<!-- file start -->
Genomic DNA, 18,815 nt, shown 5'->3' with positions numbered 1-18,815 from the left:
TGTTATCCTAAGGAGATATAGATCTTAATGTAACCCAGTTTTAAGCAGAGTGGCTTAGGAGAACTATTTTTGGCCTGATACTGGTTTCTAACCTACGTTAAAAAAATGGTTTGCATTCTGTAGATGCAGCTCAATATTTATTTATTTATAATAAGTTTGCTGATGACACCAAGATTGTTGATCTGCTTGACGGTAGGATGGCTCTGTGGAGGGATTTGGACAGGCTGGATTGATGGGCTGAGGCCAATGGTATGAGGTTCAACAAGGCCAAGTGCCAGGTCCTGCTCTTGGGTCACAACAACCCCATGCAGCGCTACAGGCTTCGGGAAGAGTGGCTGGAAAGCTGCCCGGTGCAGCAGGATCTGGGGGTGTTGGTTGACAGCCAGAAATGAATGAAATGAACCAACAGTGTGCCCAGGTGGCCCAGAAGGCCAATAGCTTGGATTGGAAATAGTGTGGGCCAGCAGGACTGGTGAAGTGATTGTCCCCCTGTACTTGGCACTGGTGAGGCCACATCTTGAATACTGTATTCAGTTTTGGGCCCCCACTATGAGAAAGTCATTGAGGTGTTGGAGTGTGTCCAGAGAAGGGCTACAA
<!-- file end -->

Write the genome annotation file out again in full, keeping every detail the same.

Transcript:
Genomic DNA, 18,815 nt, shown 5'->3' with positions numbered 1-18,815 from the left:
TGTTATCCTAAGGAGATATAGATCTTAATGTAACCCAGTTTTAAGCAGAGTGGCTTAGGAGAACTATTTTTGGCCTGATACTGGTTTCTAACCTACGTTAAAAAAATGGTTTGCATTCTGTAGATGCAGCTCAATATTTATTTATTTATAATAAGTTTGCTGATGACACCAAGATTGTTGATCTGCTTGACGGTAGGATGGCTCTGTGGAGGGATTTGGACAGGCTGGATTGATGGGCTGAGGCCAATGGTATGAGGTTCAACAAGGCCAAGTGCCAGGTCCTGCTCTTGGGTCACAACAACCCCATGCAGCGCTACAGGCTTCGGGAAGAGTGGCTGGAAAGCTGCCCGGTGCAGCAGGATCTGGGGGTGTTGGTTGACAGCCAGAAATGAATGAAATGAACCAACAGTGTGCCCAGGTGGCCCAGAAGGCCAATAGCTTGGATTGGAAATAGTGTGGGCCAGCAGGACTGGTGAAGTGATTGTCCCCCTGTACTTGGCACTGGTGAGGCCACATCTTGAATACTGTATTCAGTTTTGGGCCCCCACTATGAGAAAGTCATTGAGGTGTTGGAGTGTGTCCAGAGAAGGGCTACAA